Stephen Waltar from Legacy Estate Planning in Bellvue discusses trusts. If you own a home, you need a will or a trust. We all need estate planning documents, the questing is what kinds meet their needs. We suggest reviewing documents every three years.
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*The following is the output of transcribing from an audio recording. Although the transcription is largely accurate, in some cases it is incomplete or inaccurate due to inaudible passages or transcription errors.
This is a special presentation of answers for elders with legacy estate planning with Stephen Waltar and welcome to answers for elders radio everyone. I am here with Mr Stephen Waltart, state planning attorney of Legacy Estate Planning, and Steve Welcome to the program thank you. You know. How did you get into what you do? Tell us a little bit about your background. Yeah, I went to school. It’s YETTLEP PSCIVIC University. Majored in English and religion. That wasn’t wonderfully practical. I went back to Princeton seminary because I thought I want to be a pastor or teacher and worked in a couple churches. Didn’t feel that high sense of call. I wasn’t exactly sure what I wanted to tell people. So I thought, you know, let’s let’s just figure out my faith and calling. I went and worked in a law firm and I did actually, you know, graduated from law school and did divorce law, did personal injury package, did a whole bunch of stuff and and when my mother in law died, they were clueless. They didn’t have it. They had a will, they had a bypass trusty. They were kind of sophisticated, you know. They had a condo and son Valley and a place here in Crystal Mountain. He had a dental practice for forty one years right in Wedgewood. GLENNA had been a buyer for Nordstrum, had a real estate license. But they when death occurred, they didn’t you know, they had a will but they didn’t know what to do. So I did their probate. Wow. I also did their six estate tax return and what I found is, you know, of course I knew this family, but they didn’t know the legal hoops to jump through their dealing with death and grief and loss. And you know, cancer came back and took took Glenna. And so when I when I finished up with them, I realized, my Gosh, I’ve got the mine and attorney in the heart of the pastor that is a state planning and so I left the firm that I was at and all I’ve done as a state planning ever since. That’s amazing, Steve. And you know it’s so funny because we, so many of us that are in this work, we all have a personal story that gets us there. Right. I think that we are all people that our hearts can of lead us in that direction, most of us do anyway, and you were I would certainly include you in that circle. I know you to be somebody of probably one of the most highest integrity people I’ve ever met, and it’s such an honor to know you pretty well, I think, and having you here on the program. But you know, obviously you’ve been in a state planning for a long time and you’re such a, you know, wonderful service to this community. If I were going to call you and for a consultation, what would I experience? What we really try to do is figure out how we can be of most helped to someone. So some one calls, Hey, do you give a consult or? Do I need a will or trust? And I say absolutely, come on in, but why don’t you complete a questionnaire, just because when you come in, I want to spend my time asking you what’s going on. Tell me about kids, are you concerned about anything? I want to ask a lot of nosy questions to make sure I understand the person situation, their goals, their values and if they want to then show me what they’ve done so far. Hey, I started a will or I downloaded a power of attorney. Once I’ve got the right lens to understand their assets, their state, their goals, then I can look at that and I can say, honestly, this misses the mark or this is fine, but you need these other you know, for documents or something like that. So I just want to help people, but I need I’m an attorney, I’ve got to be kind of thorough in detailed. So I just ask people to spend a little time getting organized with the questionnaire right, and then I’m happy to provide, you know, up to a free hour consolet to just ask my questions, figure out what’s important and used of. Within that first hour we can figure out what plan fits their needs and there’s probably many options. It’s not like it’s a cut and dried situation. I’m not everyone needs the same thing. I’m sure you’re going to have scenarios that you’re going to give somebody will you could go this route, are you could go this route, depending on what’s the rest fit, but under collaboratively you’ll come to some great solution. One of the most interesting stories for me is I thought I was a great listener, I really did. I thought that I had a good idea da making sure that I knew how to make sure that I was doing with the client said. But I was at another advisor’s office and I was finishing my notes on a will plan for this couple and the wife said, how come some people want to living trust and I said, well, some people are worried about you know, probate. Well, we’re worried about probate. Well, some people are worried about you know this that in the other. And after like five statements in a row, I said would you prefer a living trust? And she said yes, and I realized that because their estate was not very large, they didn’t have taxation issues, but they really wanted ease to spouse, they wanted to get more organized now and clean up title. They wanted to avoid court twice, not just once, and and I that that was a reminder. You know, we all have lenses that we see things through, and so I’ve just tried to broaden my questions now and sometimes I kind of when clients are choosing a plan, I have them put their own words. Now, what do you see is the benefit of doing this will plan, or what do you see is the benefit of this trust plan and the kind of solidifies their understanding. I want to make sure it’s about them, it’s not about me. Absolutely, and you just said something that’s amazing to me, because how many of us think that it’s okay to just if I don’t have a lot of assets, I don’t need stuff like that. But it’s not necessarily, I mean almost if you have any sort of assets, you need to think about these things. Well, we all need a state planning we really do. Even my kids. They don’t own much in the way of assets, but they have powers of attorney, they have healthcare powers, hip authorizations. They don’t need a will, really they don’t. Once you own, you know, a home, then you need a will or a trust. You know, if you’ve got minor children, you need a will just to list guardians. It doesn’t even matter if you have assets. You need to list who would do the care right for them. So we all need a state planning documents. The question is, which kinds, which ones, fit the needs? Sure, sure, and so and people don’t know what they need. They don’t know what they don’t know, and so it just takes a chance to meet with people and so as we as obviously we we grow in evolve in in families and and grow our assets, we’re going to have to review things from time to time. Yeah, that makes sense. I mean we kind of have a rule of thumb. We like to encourage our clients to come in every three years for a quick look, you know, kind of a free review. If there’s nothing to change, there’s no fee. If there’s something to change, it depends on are we changing two agents and a specific request, or we switching from a will plan to a trust plan, or kind of the stages of life? Maybe they now they want to protect their assets from the state or from Medicaid. You know that that might be a complete Redo. You know that’s great. So we are talking to Stephen Waltarre from legacy estate planning and Bellevue, and Steve is here just letting us get to know him a little bit. And Steve, tell us a little bit about your work in the community. What kind of things are you involved in? Well, a member of Bell Pres Big Old Church in in Bellevue and we know the men’s programs and some of the couple’s programs. We’re going to be deacons pretty soon, my wife and I. That’s when, personally, I like to row and I have a daughter that rose, that you dubbed, and another daughter and your big Husky Fan, big Husky Fan. Yeah, and you’re a Seahawk Fan. Seahawks is the mariners. Yeah, up down, up, down. Yeah, definitely pretty true to the local groups here. Yeah. Well, you’ve been a great support also of what we do with seniors on during the holiday season and that supporting us in the twelve days of goodness, which we will be talking a lot about and we keep talking about it throughout the year. But you’ve been a real strong advocate in helping seniors and being there for our community and I’m just so glad you’re here. Yeah, this is my work and my calling and I think it’s nice to just talk and say it’s friendly. You know, some Nice people are scared to come see an attorney, but really it’s not that bad. It’s nice. Isn’t that bad? It’s not. And you know, this is another thing. The reason you want to plan is I’ve been around long enough that when the parents have passed and the kids have hired us and we’ve helped them do things, sometimes they say thank you, like I wish you know mom and did this. Wasn’t that bad. We want to be there to help with the trust administration or the probate. We want to help pass things on. We also help with that. And you know, you never can realize that things, like you say, always can change in the future, and I know that. You know, when my stepmother passed away and all of a sudden the trust was passing on to us, it was a very quick process, just because my father had proper paperwork in place and all of a sudden, you know, there was no questions, there was no arguing with with the family members. We all knew that it was all handled. Nobody was arguing about anything. The last thing that people want is their family fighting over their assets, their state, their legacy. That I change my firm to Legacy Estate Plan. I loves that. That’s that’s what I’m trying to do. Yeah, well, thank you so much for being here. My pleasure. How do we reach you? Oh, you can reach me by phone at for to five, for five five, sixty seven, eighty eight, four to five, four, five, five, six seven eight eight, or go to the website at Walt aarcom. That’s W Alta Arcom. Steve, I’m so glad you’re here. Thanks. You’re welcome. This has been a special presentation of answers for elders with the legacy estate planning with Stephen Walt are. For more information for legacy estate planning, go to waltarcom. That’s Wa l taarcom.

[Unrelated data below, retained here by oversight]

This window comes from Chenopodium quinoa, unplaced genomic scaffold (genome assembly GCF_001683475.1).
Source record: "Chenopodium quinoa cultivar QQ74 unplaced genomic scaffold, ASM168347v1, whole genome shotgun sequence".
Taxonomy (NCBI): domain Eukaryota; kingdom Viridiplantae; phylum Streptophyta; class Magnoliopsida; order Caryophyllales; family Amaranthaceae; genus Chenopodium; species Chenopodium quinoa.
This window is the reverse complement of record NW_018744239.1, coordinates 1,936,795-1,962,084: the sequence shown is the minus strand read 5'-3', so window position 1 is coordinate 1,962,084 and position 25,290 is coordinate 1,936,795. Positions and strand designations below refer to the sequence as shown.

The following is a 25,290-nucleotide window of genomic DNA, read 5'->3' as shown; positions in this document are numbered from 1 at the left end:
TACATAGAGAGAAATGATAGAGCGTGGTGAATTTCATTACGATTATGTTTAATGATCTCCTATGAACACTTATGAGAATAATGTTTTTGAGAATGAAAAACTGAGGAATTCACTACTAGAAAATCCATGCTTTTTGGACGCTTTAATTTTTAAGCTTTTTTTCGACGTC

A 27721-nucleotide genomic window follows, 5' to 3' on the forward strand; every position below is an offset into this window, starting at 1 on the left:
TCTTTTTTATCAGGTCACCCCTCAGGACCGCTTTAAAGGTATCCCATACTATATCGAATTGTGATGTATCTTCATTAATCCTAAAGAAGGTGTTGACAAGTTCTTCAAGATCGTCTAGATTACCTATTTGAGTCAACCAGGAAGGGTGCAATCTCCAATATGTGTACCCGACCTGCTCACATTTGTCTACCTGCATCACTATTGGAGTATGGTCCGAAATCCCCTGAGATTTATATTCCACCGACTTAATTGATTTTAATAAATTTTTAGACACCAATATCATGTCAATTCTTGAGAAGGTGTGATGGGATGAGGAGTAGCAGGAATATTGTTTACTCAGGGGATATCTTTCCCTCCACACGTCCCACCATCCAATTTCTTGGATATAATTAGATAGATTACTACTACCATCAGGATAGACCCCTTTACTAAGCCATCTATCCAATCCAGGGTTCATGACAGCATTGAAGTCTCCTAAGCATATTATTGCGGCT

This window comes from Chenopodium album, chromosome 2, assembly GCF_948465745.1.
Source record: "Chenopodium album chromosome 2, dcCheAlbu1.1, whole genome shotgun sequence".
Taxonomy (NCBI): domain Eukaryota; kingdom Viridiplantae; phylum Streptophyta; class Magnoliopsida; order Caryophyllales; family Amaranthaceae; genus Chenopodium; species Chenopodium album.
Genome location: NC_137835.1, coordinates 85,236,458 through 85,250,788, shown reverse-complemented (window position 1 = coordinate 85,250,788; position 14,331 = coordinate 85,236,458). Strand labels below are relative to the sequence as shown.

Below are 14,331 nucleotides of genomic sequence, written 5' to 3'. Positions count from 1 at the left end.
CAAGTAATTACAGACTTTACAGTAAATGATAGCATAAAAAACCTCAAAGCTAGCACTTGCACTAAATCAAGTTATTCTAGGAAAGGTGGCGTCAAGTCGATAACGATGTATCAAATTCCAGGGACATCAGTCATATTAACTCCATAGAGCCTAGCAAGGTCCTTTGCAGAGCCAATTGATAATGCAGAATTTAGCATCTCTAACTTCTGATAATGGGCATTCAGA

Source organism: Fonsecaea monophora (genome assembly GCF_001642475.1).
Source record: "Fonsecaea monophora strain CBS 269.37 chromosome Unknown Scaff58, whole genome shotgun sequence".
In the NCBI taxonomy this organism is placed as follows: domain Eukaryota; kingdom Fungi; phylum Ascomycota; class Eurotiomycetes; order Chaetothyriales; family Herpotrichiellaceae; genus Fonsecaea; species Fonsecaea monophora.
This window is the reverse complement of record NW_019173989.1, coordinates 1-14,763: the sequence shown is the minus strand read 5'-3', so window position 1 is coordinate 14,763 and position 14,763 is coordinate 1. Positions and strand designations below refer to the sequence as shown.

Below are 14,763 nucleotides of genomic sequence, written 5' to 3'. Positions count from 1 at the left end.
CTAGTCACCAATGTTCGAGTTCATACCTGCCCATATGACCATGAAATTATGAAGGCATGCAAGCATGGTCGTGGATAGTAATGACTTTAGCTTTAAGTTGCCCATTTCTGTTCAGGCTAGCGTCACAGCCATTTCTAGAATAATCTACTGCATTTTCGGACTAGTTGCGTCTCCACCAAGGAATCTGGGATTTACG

Suzanne Newman, host of the Answers for Elders radio show and podcast, proclaims often, “Caring for my mom was the hardest thing I ever have done, but it was also my greatest privilege.” Following a career of over 25 years in sales, media, and marketing management, Suzanne embarked on a 6-year-journey caring for her mother. Her trials and tribulations as a family caregiver inspired an impassioned life mission outside of the corporate world to revolutionize the journey that so many other American families also find themselves on. Answers for Elders provides education, help, and support to families, caregivers, and seniors across the country who are experiencing their own unique journey within the complicated world of Eldercare. Each week, Suzanne is joined by vetted professional experts in over 65 categories including health & wellness, life changes, living options, money, law, and more. Suzanne lives in Edmonds, Washington with her husband, Keith, and their two doodle dogs, Whidbey and Skagit.